I believe that strong fundamentals are the first set of qualifications for chemical engineers to become rational leaders who will contribute to solving future engineering-related challenges in industry and academia. During my graduate and post-graduate training, I have had many opportunities to teach and mentor both undergraduate and graduate students. One of my mentees, who is a female Black student, is currently pursuing her Ph.D. in Chemical Engineering at UC Berkeley, and another undergraduate mentee (another female student) co-authored a referred journal article with me. Teaching someone to critically think about research problems and develop solutions to research challenges was a great experience and I feel passionately about building my career around these activities. I particularly enjoyed mentoring students from varied backgrounds because I often learned from them in the process, as well. I have derived personal satisfaction from mentoring students from disadvantaged or underrepresented groups and seeing their growth as researchers, leaders and people. In addition to teaching experiences as a teaching assistant, my advisor, Prof. Alissa Park, gave me a number of opportunities to give guest lectures in her classes (e.g., Particle Technology). I learned how to prepare lecture materials with insightful points of discussion to encourage class participation and watching students gain the confidence to actively participate in the in-class activities. Both individual mentoring and classroom teaching were very rewarding experiences for me.

Chemical engineers are generally described as ‘problem solvers,’ and engineering-related challenges we will face in the future are highly complex. Thus, engineers should be creative and know how to develop better solutions by collaborating with people from different fields of research. For this reason, problem-solving sessions that encourage students to think on their own and to share their ideas via spontaneous in-class discussions are a major part of my classes. By sharing different creative ideas from each student, the students will uncover varied approaches to the given problem, providing a menu of solutions to the problems they face. Additionally, I frequently use open-ended questions to trigger the scientific curiosity of students and inspire them to think outside the box, providing hopefully unlimited possible solutions to problems. I also emphasize to my students that being able to convey one’s vision to others (communication), valuing the opinions of others (being a good listener), handling conflicts professionally (self-awareness), and stepping up as a leader when it is necessary are important traits of a good engineer and team player.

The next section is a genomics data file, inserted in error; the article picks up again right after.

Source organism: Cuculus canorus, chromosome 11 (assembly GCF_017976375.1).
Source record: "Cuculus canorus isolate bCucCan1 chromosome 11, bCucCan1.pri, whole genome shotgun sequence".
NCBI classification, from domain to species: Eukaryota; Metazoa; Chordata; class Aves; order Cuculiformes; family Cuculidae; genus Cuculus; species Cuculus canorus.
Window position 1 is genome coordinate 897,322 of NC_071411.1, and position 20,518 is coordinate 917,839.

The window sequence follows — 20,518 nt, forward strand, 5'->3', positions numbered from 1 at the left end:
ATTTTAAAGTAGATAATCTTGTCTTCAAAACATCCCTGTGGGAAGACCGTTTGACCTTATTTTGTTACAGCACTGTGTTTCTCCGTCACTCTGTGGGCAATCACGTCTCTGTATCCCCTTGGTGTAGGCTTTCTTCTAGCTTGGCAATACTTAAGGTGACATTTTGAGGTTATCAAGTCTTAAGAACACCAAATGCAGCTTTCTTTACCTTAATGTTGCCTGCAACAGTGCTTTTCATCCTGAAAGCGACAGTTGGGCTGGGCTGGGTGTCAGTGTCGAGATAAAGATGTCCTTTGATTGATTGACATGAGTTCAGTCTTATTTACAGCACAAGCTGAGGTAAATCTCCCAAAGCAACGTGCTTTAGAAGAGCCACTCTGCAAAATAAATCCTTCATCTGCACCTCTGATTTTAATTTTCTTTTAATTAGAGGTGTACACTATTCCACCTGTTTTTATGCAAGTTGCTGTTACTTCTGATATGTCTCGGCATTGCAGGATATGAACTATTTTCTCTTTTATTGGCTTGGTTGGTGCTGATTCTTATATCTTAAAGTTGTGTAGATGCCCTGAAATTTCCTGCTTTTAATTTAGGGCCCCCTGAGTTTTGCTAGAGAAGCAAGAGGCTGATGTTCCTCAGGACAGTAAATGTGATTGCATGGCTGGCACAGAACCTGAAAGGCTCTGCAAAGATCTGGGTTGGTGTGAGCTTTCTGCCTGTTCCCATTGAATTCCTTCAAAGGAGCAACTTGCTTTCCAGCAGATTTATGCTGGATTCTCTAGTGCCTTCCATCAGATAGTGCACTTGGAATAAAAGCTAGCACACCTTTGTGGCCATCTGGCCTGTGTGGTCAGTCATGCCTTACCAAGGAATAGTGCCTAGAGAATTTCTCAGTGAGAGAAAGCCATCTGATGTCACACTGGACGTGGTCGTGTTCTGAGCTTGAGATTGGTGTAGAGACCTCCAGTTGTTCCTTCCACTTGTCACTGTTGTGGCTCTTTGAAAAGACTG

To effectively teach students the fundamentals of chemical engineering, I will utilize drawings, pictures, or schematic comparisons to convey complex concepts and to motivate and engage them. In addition to learning about the scientific/engineering theory, students must know how the fundamental knowledge they learn during class is applied in practice to build a strong engineering intuition. I, therefore, try to have lab sessions along with normal classes to show them how the theory and equations are utilized in the lab. The hands-on lab session makes students fully understand the scientific theory and its application. Due to my strong background in chemical engineering, I will be able to teach most chemical engineering courses, including Mass Transfer, Thermodynamics, and Chemical Reaction Engineering. I would also like to develop a graduate level class on “Reactive Separations for Sustainable Energy and Materials.”